In the past few years, we have witnessed the rapid increase of all kinds of data, from social network data continuously created by millions of users to large corporate transactional data and to real time streaming sensor data from ubiquitous sensors in our surrounding environment etc. Then, what is Big Data? And what does Big Data look like? Is Big Data really that critical and valuable for business players to make it the new frontier for business innovations? In this post, I will formally define the big data problem, identifying its features, discussing its value for organizations and in the end introducing challenges of managing and using big data.
What is Big Data?
Today, every organization across the globe is faced with an unprecedented growth of data. The most general definition of big data is that data with sizes go beyond the ability of commonly-used software tools to collect, manage, and process within a tolerable elapsed time.
What does big data look like?
The most important and obvious property of big data is that the data is orders of magnitude larger than data managed in traditional storage and analytical systems. More formally, data can be described with three features: volume, velocity, variety. And for Big Data, the size of data is so big or data moves so fast or there are so many varieties of data sources that traditional data management and analytical systems cannot handle.
The volume of data generated has skyrocketed in the past decade, and the measurement rises from megabytes to gigabyte, to terabytes, to petabytes and to the historical exabytes now. Today, it is common for production Big Data implementations to process petabytes and even exabytes of data on a daily basis. And the data size is expected to be measured in zettabytes in the next few years and predicted to double every two years.
Some examples of big data:
- The Human Genomes Project has generated more than 200 terabytes of data, which is equivalent to more than 30,000 standard DVDs.
- Microsoft’s search engine hosts over 100 petabytes of data to deliver high quality search results.
- Billions of pieces of information were created by more than 600 million Facebook users every day.
- The online game company, Zynga, processes 1 petabyte of content for players every day.
- With the rapid growth of network devices and internet users, the internet will soon have a daily traffic of bigger than one exabytes.
The second important feature of Big Data is that it is being generated in a much faster speed than ever before. Actually, in a lot of use cases, data is generated in real time. And many Big Data use cases require the processing of a real-time data stream to make time-sensitive decisions.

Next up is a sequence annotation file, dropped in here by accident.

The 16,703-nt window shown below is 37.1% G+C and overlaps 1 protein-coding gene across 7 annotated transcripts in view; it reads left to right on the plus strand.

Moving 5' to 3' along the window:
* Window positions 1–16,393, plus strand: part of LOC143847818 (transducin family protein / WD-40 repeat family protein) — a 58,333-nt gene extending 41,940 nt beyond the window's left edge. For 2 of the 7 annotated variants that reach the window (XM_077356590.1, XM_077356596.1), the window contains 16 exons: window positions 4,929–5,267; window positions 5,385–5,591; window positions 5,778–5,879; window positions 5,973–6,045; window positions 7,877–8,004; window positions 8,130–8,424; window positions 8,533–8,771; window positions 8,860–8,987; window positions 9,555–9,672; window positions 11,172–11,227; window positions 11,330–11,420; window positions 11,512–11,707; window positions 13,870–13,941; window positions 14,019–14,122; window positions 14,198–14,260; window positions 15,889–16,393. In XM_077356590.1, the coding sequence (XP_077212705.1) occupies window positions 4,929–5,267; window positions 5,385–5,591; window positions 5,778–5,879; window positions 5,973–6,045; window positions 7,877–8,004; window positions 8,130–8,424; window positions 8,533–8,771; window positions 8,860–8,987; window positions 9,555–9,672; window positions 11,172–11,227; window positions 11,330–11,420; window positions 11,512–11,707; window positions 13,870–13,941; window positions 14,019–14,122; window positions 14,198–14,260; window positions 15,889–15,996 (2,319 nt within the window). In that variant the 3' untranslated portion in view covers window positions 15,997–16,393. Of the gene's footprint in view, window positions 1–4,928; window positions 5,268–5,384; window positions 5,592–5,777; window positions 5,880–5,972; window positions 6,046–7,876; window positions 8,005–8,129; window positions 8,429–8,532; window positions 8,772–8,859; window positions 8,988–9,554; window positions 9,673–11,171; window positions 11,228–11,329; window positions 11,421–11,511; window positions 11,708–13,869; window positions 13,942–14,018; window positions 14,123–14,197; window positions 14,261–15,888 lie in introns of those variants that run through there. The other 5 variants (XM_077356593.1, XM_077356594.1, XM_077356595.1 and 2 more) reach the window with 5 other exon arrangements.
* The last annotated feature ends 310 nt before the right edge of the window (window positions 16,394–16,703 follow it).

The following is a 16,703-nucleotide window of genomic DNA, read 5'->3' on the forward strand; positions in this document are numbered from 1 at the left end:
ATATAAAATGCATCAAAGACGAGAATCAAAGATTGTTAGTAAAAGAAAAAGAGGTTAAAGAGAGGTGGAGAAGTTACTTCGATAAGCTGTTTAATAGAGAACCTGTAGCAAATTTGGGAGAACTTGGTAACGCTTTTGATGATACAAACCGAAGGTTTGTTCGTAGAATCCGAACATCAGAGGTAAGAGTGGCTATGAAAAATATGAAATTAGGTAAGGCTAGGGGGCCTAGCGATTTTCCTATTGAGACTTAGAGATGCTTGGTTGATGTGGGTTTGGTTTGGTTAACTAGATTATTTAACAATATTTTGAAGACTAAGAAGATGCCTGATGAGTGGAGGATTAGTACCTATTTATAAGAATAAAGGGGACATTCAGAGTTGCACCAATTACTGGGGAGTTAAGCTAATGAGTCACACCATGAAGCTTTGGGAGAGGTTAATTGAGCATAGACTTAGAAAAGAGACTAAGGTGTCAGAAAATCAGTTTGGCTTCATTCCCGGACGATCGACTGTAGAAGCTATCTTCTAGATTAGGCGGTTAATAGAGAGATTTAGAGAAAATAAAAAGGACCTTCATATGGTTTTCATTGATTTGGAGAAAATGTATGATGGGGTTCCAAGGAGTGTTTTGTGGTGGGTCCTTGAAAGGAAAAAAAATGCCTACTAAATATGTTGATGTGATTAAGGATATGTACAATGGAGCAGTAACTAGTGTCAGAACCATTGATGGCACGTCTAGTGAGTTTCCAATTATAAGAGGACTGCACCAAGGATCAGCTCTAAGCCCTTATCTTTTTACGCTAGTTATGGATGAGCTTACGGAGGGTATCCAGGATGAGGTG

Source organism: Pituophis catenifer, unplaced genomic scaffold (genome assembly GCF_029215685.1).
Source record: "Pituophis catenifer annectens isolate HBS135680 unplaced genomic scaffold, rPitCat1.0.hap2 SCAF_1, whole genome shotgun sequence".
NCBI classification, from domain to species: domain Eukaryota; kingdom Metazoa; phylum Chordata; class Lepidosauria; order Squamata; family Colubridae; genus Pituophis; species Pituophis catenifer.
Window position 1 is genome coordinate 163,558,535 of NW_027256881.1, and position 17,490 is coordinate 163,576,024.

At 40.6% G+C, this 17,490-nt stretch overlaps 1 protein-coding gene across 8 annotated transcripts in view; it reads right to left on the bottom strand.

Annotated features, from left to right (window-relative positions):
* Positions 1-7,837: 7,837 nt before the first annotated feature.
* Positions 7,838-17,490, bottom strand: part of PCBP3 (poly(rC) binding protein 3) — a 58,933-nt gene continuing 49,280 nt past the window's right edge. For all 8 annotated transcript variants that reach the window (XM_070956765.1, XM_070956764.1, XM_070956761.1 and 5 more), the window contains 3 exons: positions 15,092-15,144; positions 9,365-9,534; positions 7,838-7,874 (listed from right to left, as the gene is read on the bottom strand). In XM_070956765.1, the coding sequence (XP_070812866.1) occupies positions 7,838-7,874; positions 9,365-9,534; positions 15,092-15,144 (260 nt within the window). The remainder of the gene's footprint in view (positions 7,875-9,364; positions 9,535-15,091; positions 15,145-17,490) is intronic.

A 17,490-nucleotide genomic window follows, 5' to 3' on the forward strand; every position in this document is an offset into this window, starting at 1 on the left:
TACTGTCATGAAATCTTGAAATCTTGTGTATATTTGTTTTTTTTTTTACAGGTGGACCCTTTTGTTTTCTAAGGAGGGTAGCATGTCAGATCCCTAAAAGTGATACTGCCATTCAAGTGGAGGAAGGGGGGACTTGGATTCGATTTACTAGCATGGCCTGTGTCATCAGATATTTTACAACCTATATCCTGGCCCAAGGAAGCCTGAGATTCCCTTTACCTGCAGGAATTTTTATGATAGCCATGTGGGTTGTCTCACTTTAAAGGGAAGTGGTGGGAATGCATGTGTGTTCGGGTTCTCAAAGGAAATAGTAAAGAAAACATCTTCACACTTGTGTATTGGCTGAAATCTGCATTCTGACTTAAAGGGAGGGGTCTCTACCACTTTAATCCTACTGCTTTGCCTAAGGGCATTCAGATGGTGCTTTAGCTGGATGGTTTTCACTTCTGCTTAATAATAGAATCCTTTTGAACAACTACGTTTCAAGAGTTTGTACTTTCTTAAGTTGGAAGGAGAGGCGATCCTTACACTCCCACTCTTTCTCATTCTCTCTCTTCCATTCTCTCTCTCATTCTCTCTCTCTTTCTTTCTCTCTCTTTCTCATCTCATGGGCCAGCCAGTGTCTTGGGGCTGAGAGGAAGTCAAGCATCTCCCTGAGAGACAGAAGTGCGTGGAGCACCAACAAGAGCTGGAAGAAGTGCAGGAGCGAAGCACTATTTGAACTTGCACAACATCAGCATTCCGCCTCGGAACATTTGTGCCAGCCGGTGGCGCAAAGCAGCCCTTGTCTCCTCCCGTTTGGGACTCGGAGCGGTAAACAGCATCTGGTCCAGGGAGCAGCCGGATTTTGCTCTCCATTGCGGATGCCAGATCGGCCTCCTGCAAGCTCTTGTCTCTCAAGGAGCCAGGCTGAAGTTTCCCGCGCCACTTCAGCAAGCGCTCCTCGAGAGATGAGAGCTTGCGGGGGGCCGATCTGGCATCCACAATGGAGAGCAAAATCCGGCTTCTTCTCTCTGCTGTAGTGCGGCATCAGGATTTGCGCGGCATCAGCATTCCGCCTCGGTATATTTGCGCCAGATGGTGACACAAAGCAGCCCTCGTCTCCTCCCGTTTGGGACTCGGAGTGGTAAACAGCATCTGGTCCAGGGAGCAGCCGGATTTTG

An example of high velocity data is that data systems process click streams from web sites, and make real time updates to the contents to serve the users in a timely manner.
The third feature of Big Data is the variety of data, which is largely caused by the variety of data sources. For example, the increased use of digital cameras and smart phones makes it much easier to generate high definition (HD) images and videos; ubiquitous sensors, such as utility meters, traffic and security cameras and medical devices are becoming important sources of big data etc.
The increased variety of big data has changed the format of data. Traditionally, the majority of data is well formatted based on some well-designed schema. In the big data world, unstructured data becomes dominate, comprising of more than 80% of the whole data sets. Unstructured data usually comes in many formats such as text, image and video etc. Sometimes, companies need to integrate information from multiple data sources, for example, from third parties.
Does Big Data Means Big Value for Business Players?
Today, more and more companies and joining the Big Data battle field. Amazon, Microsoft, Google, Facebook, IBM etc are releasing their big data systems and publishing their own perspectives on Big Data. So, why, in the past few years, the Big Data landscape is becoming so interesting to attract so many IT giants to join this community? Well, from their perspectives, it is the value of Big Data. They expect Big Data to serve so important role in the operation of businesses, including, optimizing corporate management, identifying and extracting new values from their customers for better customer services, or in other words, Big Data can help them to get richer, deeper, and more accurate insights to help differentiate themselves from their competitors and gain competitive advantage.